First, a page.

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DQ'ed over an iPod?

Interesting story out of Worcester today, where Auburn High golfer Matt Carville was disqualified from yesterday's Central Mass Division 2 golf championship at Grafton's Highfields Country Club for wearing an iPod during the final two holes. Carville's six-over 78 gave Auburn a final score of 321, edging Groton-Dunstable by three strokes; that would have been good enough to give the Rockets the CMass title and a state tournament berth. But because his score was tossed, the Rockets left Grafton with neither.

Carville's action was found in violation of the MIAA's "Coaches and Players Responsibilities" made available by tournament director Ron Spakauskas before play starts. Electronic devices are not permitted on the course. But as my old boss Dave Nordman of the Telegram & Gazette points out, Carville would have been OK under USGA rules:

The “Coaches and Players Responsibilities” include an entry that reads: “No electronic devices (including cell phones) (are) allowed on course (penalty disqualification).”

However, United States Golf Association Rule 14-3 allows golfers to wear such devices:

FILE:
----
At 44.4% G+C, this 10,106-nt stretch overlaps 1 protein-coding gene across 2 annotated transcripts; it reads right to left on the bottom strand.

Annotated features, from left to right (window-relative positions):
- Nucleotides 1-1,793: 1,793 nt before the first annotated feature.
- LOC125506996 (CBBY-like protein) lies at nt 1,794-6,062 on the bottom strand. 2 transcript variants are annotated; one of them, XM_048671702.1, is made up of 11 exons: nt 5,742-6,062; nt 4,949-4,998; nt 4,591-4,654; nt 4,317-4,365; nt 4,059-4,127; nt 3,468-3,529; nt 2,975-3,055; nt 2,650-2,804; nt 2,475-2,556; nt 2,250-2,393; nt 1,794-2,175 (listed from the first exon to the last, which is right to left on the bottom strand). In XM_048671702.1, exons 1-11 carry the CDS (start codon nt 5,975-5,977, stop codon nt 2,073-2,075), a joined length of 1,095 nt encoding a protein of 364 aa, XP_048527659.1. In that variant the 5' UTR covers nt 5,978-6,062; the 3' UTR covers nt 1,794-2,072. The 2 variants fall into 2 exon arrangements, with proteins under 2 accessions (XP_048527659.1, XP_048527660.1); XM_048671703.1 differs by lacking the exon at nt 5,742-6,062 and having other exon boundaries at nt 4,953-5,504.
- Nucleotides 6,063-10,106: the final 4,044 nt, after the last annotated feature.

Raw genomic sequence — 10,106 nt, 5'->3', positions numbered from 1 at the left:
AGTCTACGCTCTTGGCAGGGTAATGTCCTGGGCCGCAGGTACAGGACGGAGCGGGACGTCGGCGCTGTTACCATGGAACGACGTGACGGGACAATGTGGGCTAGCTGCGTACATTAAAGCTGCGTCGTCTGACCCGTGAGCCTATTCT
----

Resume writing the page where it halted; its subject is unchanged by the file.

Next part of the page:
“The Rules of Golf do not prohibit a player from using headphones, provided they do not communicate information on the conditions (such as weather) which are relevant to his play or otherwise assist the player in his play. … Additionally, the Rules of Golf do not prohibit a player from using earplugs, provided it does not assist the player in his play.”

So to clarify: Yes, Carville did break an MIAA rule. No, he did not break a USGA rule.

Sounds like the ruling is a straightforward interpretation of the MIAA's guidelines, but as one T&G commenter pointed out, how would this apply to a kid with, say, a medical device?

"I would think the player or the coach would have to approach the tournament director and make them aware of that fact," MIAA spokesman Paul Wetzel said. "It's kind of unlikely in a high school kid, but obviously anything's possible. Certainly if a coach thinks one of their players has some condition that would make them exempt to the rule, they'd just ask for it."